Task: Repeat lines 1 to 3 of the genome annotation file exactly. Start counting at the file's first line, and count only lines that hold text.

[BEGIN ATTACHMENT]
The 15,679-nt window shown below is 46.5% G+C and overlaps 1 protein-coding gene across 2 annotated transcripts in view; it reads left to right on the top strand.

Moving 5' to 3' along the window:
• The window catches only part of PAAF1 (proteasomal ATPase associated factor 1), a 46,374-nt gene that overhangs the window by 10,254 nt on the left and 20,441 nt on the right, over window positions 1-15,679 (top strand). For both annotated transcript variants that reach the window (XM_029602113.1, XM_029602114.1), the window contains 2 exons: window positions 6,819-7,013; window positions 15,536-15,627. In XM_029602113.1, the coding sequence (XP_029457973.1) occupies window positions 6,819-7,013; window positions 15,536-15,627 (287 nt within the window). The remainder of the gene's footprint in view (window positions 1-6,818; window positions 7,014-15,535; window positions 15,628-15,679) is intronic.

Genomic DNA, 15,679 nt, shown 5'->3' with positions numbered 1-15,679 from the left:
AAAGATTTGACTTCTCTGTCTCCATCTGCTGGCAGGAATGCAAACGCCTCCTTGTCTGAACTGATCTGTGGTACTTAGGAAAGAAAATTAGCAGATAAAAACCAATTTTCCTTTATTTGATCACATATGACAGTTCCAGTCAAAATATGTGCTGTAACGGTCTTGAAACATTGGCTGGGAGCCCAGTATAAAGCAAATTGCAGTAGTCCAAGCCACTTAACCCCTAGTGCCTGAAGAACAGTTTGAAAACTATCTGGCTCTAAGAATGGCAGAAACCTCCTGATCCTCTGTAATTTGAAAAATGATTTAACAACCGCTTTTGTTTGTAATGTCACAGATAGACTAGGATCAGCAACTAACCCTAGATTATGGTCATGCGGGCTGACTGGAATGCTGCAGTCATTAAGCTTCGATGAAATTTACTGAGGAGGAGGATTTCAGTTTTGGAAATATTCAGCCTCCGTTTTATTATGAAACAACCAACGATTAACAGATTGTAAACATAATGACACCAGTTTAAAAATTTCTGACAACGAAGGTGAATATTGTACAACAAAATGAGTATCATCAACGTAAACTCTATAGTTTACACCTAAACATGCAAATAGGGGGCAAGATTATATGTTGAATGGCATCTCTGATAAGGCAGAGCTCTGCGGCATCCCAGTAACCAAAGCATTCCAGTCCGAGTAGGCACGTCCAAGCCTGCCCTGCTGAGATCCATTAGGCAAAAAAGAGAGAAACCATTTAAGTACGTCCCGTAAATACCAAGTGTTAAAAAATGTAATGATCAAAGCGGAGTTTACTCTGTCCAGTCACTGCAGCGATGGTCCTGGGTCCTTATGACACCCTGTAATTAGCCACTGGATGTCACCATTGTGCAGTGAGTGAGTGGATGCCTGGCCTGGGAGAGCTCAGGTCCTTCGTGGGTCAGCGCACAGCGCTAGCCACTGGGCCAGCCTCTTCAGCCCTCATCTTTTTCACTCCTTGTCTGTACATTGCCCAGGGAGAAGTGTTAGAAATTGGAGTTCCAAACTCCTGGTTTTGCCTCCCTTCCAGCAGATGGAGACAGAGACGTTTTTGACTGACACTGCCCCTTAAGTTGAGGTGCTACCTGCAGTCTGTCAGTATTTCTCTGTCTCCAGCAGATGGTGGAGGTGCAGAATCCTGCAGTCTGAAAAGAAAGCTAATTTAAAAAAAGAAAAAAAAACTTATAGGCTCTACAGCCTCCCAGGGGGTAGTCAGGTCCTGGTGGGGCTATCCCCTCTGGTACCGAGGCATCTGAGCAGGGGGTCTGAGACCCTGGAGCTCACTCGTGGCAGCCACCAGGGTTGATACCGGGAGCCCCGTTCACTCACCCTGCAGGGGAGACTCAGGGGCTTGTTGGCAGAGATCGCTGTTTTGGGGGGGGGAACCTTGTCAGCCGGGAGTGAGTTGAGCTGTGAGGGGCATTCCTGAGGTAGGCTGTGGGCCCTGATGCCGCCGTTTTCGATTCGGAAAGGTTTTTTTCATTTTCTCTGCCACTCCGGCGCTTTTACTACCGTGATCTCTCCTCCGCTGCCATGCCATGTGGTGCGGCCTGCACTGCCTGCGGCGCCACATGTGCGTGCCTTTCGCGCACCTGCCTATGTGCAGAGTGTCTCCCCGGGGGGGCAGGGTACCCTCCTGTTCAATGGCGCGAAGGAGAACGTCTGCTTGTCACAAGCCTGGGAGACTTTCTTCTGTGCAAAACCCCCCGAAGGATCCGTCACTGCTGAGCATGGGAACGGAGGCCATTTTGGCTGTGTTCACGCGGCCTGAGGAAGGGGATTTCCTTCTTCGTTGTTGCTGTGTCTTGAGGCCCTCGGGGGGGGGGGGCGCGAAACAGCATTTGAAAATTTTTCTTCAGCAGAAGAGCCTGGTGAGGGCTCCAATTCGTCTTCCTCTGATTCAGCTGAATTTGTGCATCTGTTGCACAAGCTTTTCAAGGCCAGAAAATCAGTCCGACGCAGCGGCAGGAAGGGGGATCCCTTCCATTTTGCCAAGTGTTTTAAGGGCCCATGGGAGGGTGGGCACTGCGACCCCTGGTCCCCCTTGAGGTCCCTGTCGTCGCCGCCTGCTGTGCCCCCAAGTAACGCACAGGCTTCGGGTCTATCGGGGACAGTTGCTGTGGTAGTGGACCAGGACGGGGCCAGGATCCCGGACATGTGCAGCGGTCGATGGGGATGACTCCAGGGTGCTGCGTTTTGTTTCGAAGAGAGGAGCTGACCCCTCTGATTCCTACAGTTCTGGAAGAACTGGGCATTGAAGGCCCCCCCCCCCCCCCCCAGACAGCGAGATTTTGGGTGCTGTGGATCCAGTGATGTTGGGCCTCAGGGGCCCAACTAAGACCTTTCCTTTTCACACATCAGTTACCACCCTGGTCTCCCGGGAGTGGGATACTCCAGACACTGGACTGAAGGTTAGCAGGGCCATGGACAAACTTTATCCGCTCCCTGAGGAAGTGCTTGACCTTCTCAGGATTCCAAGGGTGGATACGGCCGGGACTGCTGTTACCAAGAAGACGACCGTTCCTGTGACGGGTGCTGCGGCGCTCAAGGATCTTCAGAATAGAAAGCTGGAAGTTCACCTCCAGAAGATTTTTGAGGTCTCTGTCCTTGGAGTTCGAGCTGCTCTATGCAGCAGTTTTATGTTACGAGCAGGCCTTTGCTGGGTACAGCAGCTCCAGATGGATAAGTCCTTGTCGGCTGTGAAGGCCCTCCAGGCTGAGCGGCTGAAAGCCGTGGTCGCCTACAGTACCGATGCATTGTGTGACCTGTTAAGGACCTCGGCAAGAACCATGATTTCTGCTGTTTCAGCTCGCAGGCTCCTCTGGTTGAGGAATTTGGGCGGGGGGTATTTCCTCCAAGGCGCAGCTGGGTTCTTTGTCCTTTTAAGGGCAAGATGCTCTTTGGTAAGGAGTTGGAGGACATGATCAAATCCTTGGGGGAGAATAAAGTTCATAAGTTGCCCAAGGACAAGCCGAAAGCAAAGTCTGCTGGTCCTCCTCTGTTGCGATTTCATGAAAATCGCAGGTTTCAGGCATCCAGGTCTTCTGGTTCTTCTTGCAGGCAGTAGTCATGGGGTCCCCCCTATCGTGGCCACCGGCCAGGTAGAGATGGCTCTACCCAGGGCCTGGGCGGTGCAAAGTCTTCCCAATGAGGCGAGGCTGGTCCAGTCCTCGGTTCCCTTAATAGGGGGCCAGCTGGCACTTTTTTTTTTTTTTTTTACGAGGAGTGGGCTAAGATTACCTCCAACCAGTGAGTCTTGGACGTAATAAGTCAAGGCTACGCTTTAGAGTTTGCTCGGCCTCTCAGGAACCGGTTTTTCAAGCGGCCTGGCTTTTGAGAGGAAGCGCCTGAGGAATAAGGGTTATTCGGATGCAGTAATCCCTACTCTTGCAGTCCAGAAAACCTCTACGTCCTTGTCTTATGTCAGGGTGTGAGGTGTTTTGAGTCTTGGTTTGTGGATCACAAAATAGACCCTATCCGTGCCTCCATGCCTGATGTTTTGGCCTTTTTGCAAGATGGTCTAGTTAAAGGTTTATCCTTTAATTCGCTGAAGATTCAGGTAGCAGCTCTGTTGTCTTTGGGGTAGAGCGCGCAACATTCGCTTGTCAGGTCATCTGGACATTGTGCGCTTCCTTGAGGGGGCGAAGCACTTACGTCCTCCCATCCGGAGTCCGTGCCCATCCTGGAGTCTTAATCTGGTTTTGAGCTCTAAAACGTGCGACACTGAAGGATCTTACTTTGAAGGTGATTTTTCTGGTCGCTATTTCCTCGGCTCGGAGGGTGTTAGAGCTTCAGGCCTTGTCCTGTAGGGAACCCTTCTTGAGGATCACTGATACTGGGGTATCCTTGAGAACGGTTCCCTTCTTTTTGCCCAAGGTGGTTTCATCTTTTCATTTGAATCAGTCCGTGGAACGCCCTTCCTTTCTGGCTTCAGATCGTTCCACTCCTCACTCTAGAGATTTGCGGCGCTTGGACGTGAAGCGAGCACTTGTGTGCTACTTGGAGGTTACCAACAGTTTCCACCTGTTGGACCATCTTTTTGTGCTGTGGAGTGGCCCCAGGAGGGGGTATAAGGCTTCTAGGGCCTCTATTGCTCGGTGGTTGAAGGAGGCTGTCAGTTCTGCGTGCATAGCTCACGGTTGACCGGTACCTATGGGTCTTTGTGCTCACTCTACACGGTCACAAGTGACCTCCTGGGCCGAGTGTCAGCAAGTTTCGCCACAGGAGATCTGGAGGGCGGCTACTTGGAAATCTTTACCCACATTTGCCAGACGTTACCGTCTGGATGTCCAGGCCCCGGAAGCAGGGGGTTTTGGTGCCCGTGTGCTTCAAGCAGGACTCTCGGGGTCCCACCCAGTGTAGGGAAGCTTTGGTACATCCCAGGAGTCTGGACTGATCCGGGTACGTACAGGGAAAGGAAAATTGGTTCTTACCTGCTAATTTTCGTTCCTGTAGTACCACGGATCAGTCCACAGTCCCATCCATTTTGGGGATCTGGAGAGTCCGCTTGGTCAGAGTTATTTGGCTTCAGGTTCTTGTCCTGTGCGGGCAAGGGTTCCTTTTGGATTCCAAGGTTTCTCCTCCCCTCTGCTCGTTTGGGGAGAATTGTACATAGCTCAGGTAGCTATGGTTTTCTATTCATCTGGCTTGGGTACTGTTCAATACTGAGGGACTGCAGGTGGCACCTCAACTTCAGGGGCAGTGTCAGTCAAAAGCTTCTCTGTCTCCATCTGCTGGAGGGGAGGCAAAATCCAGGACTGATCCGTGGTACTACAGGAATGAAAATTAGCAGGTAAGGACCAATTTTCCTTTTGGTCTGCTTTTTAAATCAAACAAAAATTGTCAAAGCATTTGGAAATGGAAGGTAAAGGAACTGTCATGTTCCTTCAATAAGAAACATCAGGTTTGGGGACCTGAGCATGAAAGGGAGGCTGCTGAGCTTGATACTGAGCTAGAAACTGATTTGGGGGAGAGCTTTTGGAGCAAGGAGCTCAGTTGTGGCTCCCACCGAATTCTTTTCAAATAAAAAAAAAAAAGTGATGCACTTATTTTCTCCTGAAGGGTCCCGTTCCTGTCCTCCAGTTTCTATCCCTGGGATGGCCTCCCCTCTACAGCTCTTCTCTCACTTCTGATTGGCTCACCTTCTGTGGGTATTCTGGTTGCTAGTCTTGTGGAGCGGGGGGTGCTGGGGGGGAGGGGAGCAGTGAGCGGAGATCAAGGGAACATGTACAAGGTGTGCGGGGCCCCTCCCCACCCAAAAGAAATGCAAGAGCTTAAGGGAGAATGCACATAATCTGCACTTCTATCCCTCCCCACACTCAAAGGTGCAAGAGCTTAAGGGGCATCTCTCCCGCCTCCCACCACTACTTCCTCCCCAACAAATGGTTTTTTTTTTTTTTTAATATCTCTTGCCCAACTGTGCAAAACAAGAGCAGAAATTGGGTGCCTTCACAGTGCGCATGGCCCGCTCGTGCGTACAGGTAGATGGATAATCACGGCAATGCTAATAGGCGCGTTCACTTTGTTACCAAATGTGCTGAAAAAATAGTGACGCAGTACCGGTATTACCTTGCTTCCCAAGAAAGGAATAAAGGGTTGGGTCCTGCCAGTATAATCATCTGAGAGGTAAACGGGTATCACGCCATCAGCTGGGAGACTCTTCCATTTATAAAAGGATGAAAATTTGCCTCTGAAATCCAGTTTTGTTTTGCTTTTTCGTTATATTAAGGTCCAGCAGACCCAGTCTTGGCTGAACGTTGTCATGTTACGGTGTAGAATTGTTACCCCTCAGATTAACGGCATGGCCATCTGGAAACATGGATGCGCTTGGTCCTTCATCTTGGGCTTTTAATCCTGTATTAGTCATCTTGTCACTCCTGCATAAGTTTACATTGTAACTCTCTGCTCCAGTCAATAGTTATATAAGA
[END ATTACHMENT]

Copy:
The 15,679-nt window shown below is 46.5% G+C and overlaps 1 protein-coding gene across 2 annotated transcripts in view; it reads left to right on the top strand.

Moving 5' to 3' along the window:
• The window catches only part of PAAF1 (proteasomal ATPase associated factor 1), a 46,374-nt gene that overhangs the window by 10,254 nt on the left and 20,441 nt on the right, over window positions 1-15,679 (top strand). For both annotated transcript variants that reach the window (XM_029602113.1, XM_029602114.1), the window contains 2 exons: window positions 6,819-7,013; window positions 15,536-15,627. In XM_029602113.1, the coding sequence (XP_029457973.1) occupies window positions 6,819-7,013; window positions 15,536-15,627 (287 nt within the window). The remainder of the gene's footprint in view (window positions 1-6,818; window positions 7,014-15,535; window positions 15,628-15,679) is intronic.